Against the Current, No. 219, July/
The Rightwing's Supreme Court Coup
— The Editors
Assange, Donziger and the DNC Media
— Cliff Conner
A Letter from California's Death Row
— Kevin Cooper
COVID & the Global South: the Nigerian Case
— Emilia Micunovic
Ukrainian Leftist Speaks
— an interview with Taras Bilous
After Russia's Invasion of Ukraine
— Ashley Smith
The Murder of Shireen Abu-Akleh
— David Finkel
- The Case of Derrick Jordan
- Struggle in the University
The Competence Curse
— Purnima Bose
Faculty Governance in Academia
— Eva Cherniavsky
Renewal of Shared Governance?
— Benjamin Robinson
- Revolutionary Experience
An Introduction, A Conclusion
— The Editors
To the Working Class, 1969-1980
— Dan La Botz
— Sam Friedman
Migration Politics and Criminalization
— Cynthia Wright
Disability Studies from South to North
— Owólabi Aboyade (William Copeland)
Mass Misery, Mass Addiction
— Dave Hazzan
A Giant Rescued from Oblivion
— John Woodford
Three Mothers Who Shaped a Nation
— Malik Miah
The High Price of Delusion
— Guy Miller
- In Memoriam
Oscar Paskal, 1920-2022
— Nancy Brigham
IN 1969, THE International Socialists, of which I was a member, started a national discussion about how to move toward the working class. Our collective discussion, carried out over a couple of years in the IS discussion bulletins, convinced many of us that the only way to reach the American workers was to go to work, to get a job.
The years 1968 to 1971 saw some of the biggest labor movements and strikes in U.S. history. The Black Lung Movement and Miners for Democracy struggled to overthrow the corrupt machine of Tony Boyle. In the auto plants, African American workers created rank-and-file shop-floor organizations and union reform groups such as the Dodge Revolutionary Union Movement (DRUM) and the League of Revolutionary Black Workers to fight both company and union racism.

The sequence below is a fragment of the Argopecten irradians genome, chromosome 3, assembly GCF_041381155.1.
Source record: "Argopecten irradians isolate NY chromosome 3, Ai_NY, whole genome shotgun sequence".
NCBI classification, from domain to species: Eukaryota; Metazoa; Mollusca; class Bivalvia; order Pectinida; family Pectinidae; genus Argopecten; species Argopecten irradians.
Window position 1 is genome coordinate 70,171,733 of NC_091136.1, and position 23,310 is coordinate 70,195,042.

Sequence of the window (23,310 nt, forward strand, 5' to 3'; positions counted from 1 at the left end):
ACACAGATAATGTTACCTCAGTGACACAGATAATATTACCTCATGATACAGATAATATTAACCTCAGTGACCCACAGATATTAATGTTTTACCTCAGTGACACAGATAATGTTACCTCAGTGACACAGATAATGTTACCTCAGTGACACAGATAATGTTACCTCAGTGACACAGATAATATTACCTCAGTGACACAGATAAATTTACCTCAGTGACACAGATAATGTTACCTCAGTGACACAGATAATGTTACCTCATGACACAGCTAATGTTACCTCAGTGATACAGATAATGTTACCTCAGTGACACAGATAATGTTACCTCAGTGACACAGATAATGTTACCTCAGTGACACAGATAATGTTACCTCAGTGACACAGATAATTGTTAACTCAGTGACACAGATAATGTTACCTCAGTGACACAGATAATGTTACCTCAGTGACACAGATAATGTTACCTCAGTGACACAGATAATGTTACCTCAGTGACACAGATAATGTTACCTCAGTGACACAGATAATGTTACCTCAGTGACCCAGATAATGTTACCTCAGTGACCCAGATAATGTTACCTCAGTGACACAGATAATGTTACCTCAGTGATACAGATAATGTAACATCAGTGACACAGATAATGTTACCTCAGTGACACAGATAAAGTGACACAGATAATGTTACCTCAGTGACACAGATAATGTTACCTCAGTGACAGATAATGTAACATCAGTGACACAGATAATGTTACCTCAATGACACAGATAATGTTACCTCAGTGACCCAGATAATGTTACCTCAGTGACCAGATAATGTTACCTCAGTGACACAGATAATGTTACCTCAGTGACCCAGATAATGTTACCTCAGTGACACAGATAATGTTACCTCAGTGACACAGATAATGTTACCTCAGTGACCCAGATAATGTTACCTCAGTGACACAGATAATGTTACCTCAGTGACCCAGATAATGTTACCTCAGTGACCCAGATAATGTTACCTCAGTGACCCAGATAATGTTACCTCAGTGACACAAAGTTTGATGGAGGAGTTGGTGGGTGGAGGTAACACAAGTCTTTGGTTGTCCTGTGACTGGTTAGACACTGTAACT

Telephone workers in New York engaged in a weeks-long strike. Steel haulers in Illinois, Indiana and Ohio created the Fraternal Association of Steel Haulers (FASH) to fight both employers and the Teamsters union bureaucracy. Other Teamsters rank-and-file truck drivers and dockworkers established Teamsters United Rank and File (TURF) to fight for better pensions and to reform the union.
We in the IS decided that what made most sense was to seek work in jobs, plants, companies, cities, industries and unions that had a strategic role in the American economy as well as a history of struggle. We began to come up with a list of target industries: mining, steel, auto, telephone and trucking. Beginning in 1970, many of the 300 IS members began the move from campuses to big cities, mostly in the Midwest, and to take jobs in heavy industry.
We chose the traditional industries like steel and auto over services or the public sector. While many of us had had wonderful educations and had dedicated ourselves to studying the economy, society and politics, we did not foresee at all that we were moving toward the past rather than the future.
While we were moving toward the Midwest, the nation’s population and industry were moving toward the West and South. Capital was pouring into new industries in what would become the microchip, the computer, and new wireless telecommunications sectors. The world was being drawn into a new global economy.
As the nation headed toward the conservative 1980s, we were attempting to move back to the social upheaval of the 1930s. We would not awaken to these problems until the 1990s.
Getting Industrial Jobs
We called this program “industrialization,” meaning we were getting jobs in industry. We intentionally promoted industrial work over jobs such as teaching or social work in which some of our members, myself included, had been involved. We had made this decision collectively and democratically, and now we attempted to implement it through peer pressure.
We urged our members in those white-collar professions to quit and get a job in auto, steel, telephone or trucking. In retrospect, we may wonder if this was the right decision. Should we have attempted to build a political organization with a broader conception of the working class? Yet if we had not taken jobs in industry, could we ever have had the same impact that we did?
The first task was to get a job. In Chicago, where I had gone, one member headed up our socialist employment agency. He analyzed industries, companies and particular plants. He studied the unions, their histories, their current officers, their finances and their membership.